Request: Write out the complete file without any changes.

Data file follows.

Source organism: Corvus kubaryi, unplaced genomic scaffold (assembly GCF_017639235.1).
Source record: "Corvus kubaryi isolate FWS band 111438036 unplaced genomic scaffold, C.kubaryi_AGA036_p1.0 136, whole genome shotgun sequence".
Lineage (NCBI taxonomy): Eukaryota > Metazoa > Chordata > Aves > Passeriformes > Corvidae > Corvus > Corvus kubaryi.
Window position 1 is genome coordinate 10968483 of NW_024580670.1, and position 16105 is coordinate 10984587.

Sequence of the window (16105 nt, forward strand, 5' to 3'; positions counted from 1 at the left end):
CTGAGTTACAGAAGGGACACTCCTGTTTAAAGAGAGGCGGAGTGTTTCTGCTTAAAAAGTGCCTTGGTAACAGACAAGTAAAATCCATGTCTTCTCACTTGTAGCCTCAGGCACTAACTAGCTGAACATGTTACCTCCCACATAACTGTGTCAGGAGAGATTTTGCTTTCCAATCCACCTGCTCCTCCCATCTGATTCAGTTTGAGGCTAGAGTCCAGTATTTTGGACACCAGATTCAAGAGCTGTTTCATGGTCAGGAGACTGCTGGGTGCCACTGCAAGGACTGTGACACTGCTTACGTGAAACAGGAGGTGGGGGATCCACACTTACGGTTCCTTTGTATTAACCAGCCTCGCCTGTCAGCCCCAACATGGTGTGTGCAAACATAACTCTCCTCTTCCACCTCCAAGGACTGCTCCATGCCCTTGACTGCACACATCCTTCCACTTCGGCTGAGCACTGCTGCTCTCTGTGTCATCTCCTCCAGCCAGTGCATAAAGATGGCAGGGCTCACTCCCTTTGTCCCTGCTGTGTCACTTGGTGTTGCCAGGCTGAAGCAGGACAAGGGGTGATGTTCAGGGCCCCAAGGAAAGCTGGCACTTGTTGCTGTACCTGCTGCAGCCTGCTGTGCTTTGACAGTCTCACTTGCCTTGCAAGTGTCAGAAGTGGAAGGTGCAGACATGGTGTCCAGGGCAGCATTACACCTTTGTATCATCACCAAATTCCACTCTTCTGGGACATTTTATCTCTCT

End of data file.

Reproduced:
Source organism: Corvus kubaryi, unplaced genomic scaffold (assembly GCF_017639235.1).
Source record: "Corvus kubaryi isolate FWS band 111438036 unplaced genomic scaffold, C.kubaryi_AGA036_p1.0 136, whole genome shotgun sequence".
Lineage (NCBI taxonomy): Eukaryota > Metazoa > Chordata > Aves > Passeriformes > Corvidae > Corvus > Corvus kubaryi.
Window position 1 is genome coordinate 10968483 of NW_024580670.1, and position 16105 is coordinate 10984587.

Sequence of the window (16105 nt, forward strand, 5' to 3'; positions counted from 1 at the left end):
CTGAGTTACAGAAGGGACACTCCTGTTTAAAGAGAGGCGGAGTGTTTCTGCTTAAAAAGTGCCTTGGTAACAGACAAGTAAAATCCATGTCTTCTCACTTGTAGCCTCAGGCACTAACTAGCTGAACATGTTACCTCCCACATAACTGTGTCAGGAGAGATTTTGCTTTCCAATCCACCTGCTCCTCCCATCTGATTCAGTTTGAGGCTAGAGTCCAGTATTTTGGACACCAGATTCAAGAGCTGTTTCATGGTCAGGAGACTGCTGGGTGCCACTGCAAGGACTGTGACACTGCTTACGTGAAACAGGAGGTGGGGGATCCACACTTACGGTTCCTTTGTATTAACCAGCCTCGCCTGTCAGCCCCAACATGGTGTGTGCAAACATAACTCTCCTCTTCCACCTCCAAGGACTGCTCCATGCCCTTGACTGCACACATCCTTCCACTTCGGCTGAGCACTGCTGCTCTCTGTGTCATCTCCTCCAGCCAGTGCATAAAGATGGCAGGGCTCACTCCCTTTGTCCCTGCTGTGTCACTTGGTGTTGCCAGGCTGAAGCAGGACAAGGGGTGATGTTCAGGGCCCCAAGGAAAGCTGGCACTTGTTGCTGTACCTGCTGCAGCCTGCTGTGCTTTGACAGTCTCACTTGCCTTGCAAGTGTCAGAAGTGGAAGGTGCAGACATGGTGTCCAGGGCAGCATTACACCTTTGTATCATCACCAAATTCCACTCTTCTGGGACATTTTATCTCTCT